Unfortunately we need to postpone the next session (on the theme of Continuity and planned for 31st March). Victoria has decided to cancel or postpone current evening events at the Tree House due to the Government programme aimed at delaying the spread of corvid-19. Clearly this is a sensible move in light of the rapid escalation of developments in recent days. It’s a pity – I was just getting into the main story-line for our session – and Leon was practising using Desmos to show us nice examples of the various ways a function can be discontinuous. It’s only a postponement but, in light of current predictions, it is likely we shall not be able to resume until September or so.
We had some (modest) drama in the last session (Episode 4: Proofs and Fallacies) when some audience members took the part of students in a Lakatos seminar, and Leon and I had a dialogue highlighting the change in perspective on visual proofs in geometry that has occurred over the last 50 years. (You can see this dialogue if you missed it on the webpage for episode 4. )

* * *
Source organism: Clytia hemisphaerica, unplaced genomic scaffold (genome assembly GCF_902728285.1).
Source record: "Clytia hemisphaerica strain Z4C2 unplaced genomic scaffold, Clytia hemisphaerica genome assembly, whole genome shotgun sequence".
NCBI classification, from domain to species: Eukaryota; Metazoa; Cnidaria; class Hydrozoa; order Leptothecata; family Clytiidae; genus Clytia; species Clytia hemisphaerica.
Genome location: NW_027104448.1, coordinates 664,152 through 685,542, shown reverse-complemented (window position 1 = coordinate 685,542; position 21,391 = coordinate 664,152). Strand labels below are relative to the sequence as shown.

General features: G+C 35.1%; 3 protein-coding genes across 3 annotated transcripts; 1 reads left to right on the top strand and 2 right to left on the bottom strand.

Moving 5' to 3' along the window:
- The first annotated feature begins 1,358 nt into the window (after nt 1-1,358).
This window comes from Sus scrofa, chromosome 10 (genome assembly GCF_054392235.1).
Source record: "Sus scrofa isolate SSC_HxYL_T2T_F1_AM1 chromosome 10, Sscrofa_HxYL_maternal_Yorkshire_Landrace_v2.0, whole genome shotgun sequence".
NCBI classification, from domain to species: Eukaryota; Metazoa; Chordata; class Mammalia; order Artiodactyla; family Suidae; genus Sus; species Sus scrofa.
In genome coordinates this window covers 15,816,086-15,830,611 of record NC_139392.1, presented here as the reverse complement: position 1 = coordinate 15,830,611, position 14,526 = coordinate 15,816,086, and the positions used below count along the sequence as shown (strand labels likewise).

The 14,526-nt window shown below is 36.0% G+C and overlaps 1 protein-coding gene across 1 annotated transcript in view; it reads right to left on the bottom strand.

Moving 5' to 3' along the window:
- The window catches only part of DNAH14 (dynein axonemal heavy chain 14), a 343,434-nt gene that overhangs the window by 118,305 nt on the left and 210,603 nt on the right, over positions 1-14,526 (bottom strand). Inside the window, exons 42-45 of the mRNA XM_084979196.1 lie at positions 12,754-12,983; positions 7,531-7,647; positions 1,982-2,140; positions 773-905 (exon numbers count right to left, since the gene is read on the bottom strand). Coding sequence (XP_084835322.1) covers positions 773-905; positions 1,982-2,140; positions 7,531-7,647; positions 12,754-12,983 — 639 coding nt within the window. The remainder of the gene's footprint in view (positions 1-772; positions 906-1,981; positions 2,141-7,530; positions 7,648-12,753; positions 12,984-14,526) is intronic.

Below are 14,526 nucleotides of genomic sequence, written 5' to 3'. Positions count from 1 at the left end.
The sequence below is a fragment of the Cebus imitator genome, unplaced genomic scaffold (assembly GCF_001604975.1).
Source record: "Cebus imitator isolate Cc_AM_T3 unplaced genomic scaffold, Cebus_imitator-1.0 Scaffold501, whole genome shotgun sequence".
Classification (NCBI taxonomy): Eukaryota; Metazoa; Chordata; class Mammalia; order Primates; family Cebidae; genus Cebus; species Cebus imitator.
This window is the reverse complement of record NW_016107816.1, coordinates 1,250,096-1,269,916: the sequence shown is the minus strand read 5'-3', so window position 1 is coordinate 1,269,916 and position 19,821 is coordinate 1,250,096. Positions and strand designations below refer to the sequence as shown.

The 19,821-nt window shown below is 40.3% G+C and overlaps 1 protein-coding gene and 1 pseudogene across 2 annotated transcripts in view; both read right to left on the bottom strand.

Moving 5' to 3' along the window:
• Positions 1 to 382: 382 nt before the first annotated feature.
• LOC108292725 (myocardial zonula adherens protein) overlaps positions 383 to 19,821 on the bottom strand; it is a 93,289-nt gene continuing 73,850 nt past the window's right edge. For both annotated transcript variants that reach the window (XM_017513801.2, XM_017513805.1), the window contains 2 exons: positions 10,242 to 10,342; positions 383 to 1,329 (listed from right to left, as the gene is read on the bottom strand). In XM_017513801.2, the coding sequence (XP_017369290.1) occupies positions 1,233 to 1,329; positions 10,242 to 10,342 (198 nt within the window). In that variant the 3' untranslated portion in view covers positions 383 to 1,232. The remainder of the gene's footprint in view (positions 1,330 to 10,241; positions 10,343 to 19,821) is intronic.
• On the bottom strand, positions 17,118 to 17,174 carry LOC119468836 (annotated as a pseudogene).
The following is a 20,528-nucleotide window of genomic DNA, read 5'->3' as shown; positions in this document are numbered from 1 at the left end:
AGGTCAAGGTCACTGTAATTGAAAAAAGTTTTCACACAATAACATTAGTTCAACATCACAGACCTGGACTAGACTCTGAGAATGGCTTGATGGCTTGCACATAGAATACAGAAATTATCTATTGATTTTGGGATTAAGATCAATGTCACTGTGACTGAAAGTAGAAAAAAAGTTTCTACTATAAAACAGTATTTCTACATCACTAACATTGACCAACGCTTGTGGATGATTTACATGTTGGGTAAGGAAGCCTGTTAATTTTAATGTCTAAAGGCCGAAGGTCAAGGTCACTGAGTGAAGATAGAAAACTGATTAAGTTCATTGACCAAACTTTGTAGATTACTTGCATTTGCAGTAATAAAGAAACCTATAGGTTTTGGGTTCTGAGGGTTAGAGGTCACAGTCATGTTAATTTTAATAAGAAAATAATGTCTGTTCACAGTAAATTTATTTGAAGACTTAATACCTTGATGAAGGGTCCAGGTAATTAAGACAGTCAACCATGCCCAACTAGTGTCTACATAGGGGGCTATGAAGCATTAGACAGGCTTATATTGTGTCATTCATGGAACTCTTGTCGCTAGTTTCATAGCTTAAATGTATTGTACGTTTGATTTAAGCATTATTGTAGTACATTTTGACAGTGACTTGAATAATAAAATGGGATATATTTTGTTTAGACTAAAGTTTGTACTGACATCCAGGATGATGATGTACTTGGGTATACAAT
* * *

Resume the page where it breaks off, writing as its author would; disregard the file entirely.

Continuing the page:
Discussion following the talk focussed on ways that proofs, and how they are judged, change – both over time and across cultures. The case of the intermediate value theorem was mentioned and so was the issue of computer assisted proofs. I think I should have emphasised more the role of logic in mathematical proofs compared with science and medicine where empirical evidence plays a more dominant role. We showed an example (‘proving’ that all triangles are isosceles) where it was not the logic at fault but the diagram – although only slightly inaccurately drawn – was completely misleading. (The example may be found in E.A. Maxwell, ‘Fallacies in Mathematics’.)